Options include accepting the spoliation of evidence as collateral damage for the illegal search; coming up with a Faraday-bag style isolation like you describe; or being willing to accept that a remote wipe is a possibility. If the phone's owner has been arrested, it's less likely that they have capabilities to execute a remote wipe, but it's a possibility.
However, it's possible to force either the potential spoliation-of-battery-case-evidence or device-gets-wiped situation by writing some sort of "wake every 30 minutes and check if my owner has entered their pass-code at any time in the last 24hr, and if not, wipe myself" program.
If you're going to bring a bomb to school in TX, make sure that it looks like some professionally made football equipment, not like a tinkerer's project. Because this is TX where football goes unquestioned (unlike all that sciency-math-inventor stuff).
Given that all other communications seemed to occur by secure couriered flash-drives, that browsing porn (or any other sort of images) via flash-drive would be pretty tedious.
Osama: [browsing aforementioned gay Mexican midget porn] Amir, I request to see this image but with his leather jacket removed Amir: Yes, sir. [3 months transpire] Amir: Here, sir, is the next image in the series. He has removed the leather jacket. Osama: Mmm. That naughty fellow. Just how I like it. Now, Amir, fetch me the next image in the sequence. The one without the leather chaps… Amir: «sighs» Yes, sir. [3 more months transpire] Amir:Sir, your… Osama: [rips flash drive from Amir's hand and runs to private section of cave]
WASHINGTON, D.C. - The Transportation Security Administration announces its recent partnership with the Roman Catholic Church. Beginning in time for the Christmas travel season, the Vatican will supply additional staff to perform pat-down searches and monitor the full-body scanners.
A small but vocal minority of fliers have expressed concern regarding the program. TSA spokesman Dick Tickle dismisses the opposition as an aggrieved minority, stating that the financial savings and increased security benefit taxpayers and travellers alike.
"My co-workers and I are uncomfortable with the intimate nature of the pat-down searches required for those who opt out of the full-body scannings," notes TSA agent Willie G. Roper. "The priests don't seem to object, the people trust them, and they reportedly bring years of experience with them."
Father John Geoghan eagerly looks forward to helping secure America's transportation network. "I've seen the images produced by the backscatter/millimeter-wave systems, and there's no hiding anything."
Given the expected success of the new program, Tickle hints that the agency plans to extend its subcontracting relationships, starting with state correctional institutions. "A number of parolees and work-release prisoners have a difficult time finding jobs because of their record. In some cases, their names will appear on the sex-offender registry for the rest of their life. We offer them hope at reintegrating into society while making travel safer."
First, I never figured I'd see such readily obvious comparisons between The Weather Channel and MTV. MTV used to actually show music around the clock, but is now mostly filler fluff with no music. The Weather Channel used to actually show weather around the clock, but is now mostly filler fluff with no weather.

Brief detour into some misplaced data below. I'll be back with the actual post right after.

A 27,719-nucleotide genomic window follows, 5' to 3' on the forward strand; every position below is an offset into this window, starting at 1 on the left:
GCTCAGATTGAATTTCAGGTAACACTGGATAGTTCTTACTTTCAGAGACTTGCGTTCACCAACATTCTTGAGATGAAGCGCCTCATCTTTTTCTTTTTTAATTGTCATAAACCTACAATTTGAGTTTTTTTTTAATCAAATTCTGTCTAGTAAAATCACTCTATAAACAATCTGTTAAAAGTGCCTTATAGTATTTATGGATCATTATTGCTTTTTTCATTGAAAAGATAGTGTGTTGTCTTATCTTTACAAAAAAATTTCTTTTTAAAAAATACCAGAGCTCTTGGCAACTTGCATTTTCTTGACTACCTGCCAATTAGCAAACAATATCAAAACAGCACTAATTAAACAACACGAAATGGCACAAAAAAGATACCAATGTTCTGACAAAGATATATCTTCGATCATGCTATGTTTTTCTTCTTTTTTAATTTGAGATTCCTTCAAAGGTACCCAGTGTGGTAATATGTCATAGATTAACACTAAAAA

Second, this is the same Weather Channel that, on multiple occasions, has given an up-to-the-minute forecast of 0% chance of precipitation for my rather small Zip code when I can see a deluge outside. No love lost for those weather witches.
In the case of advertising-supported sites, I'd lean strongly toward the thresholding criteria.
I'm not sure I'd exempt non-profits categorically. For those that are above the aforementioned threshold or are below the threshold and receive federal funds, they should meet accessibility criteria. I would exempt those that are below the threshold and don't receive federal funds (though would still assert that making a non-profit's site accessible is a wise move for multiple reasons).
Generally website visitors are the customers. However, there are edge cases
a site is there to lure visitors' eyeballs to the advertising purchased by the actual customers. I'm somewhat up in the air on this variety, but would posit that ① it would be in the best interest of the site to ensure the widest possible audience, and ② if it's just advertising, there's less harm in (in)accessibility. I do find grey areas where the site provides a useful service in exchange for eyeballs to advertise to (e.g., Facebook, Gmail, etc)
See my “Bakeries and websites" conversation above. “Quite apart from unintended consequences, additional legal complications that discourage young religious bakers from going into baked-good-making, and arguments about the free market and freedom of [expression or religion], that phrase is just weird in this context.” When minority groups are shut out of a business, the government needs to apply measures equally: whether allowing websites and businesses such as bakeries the option to discriminate (the leaning of my libertarian side), or requiring websites and business to treat visitors equally (the leaning of my Christian side, contrary to popular media brouhaha on the matter).
See also my thread about minimum thresholds—an individual “young [person]” or small Mom & Pop business wouldn't be subject to such regulations until they met a minimum size/income, keeping them fairly “reasonable demands”.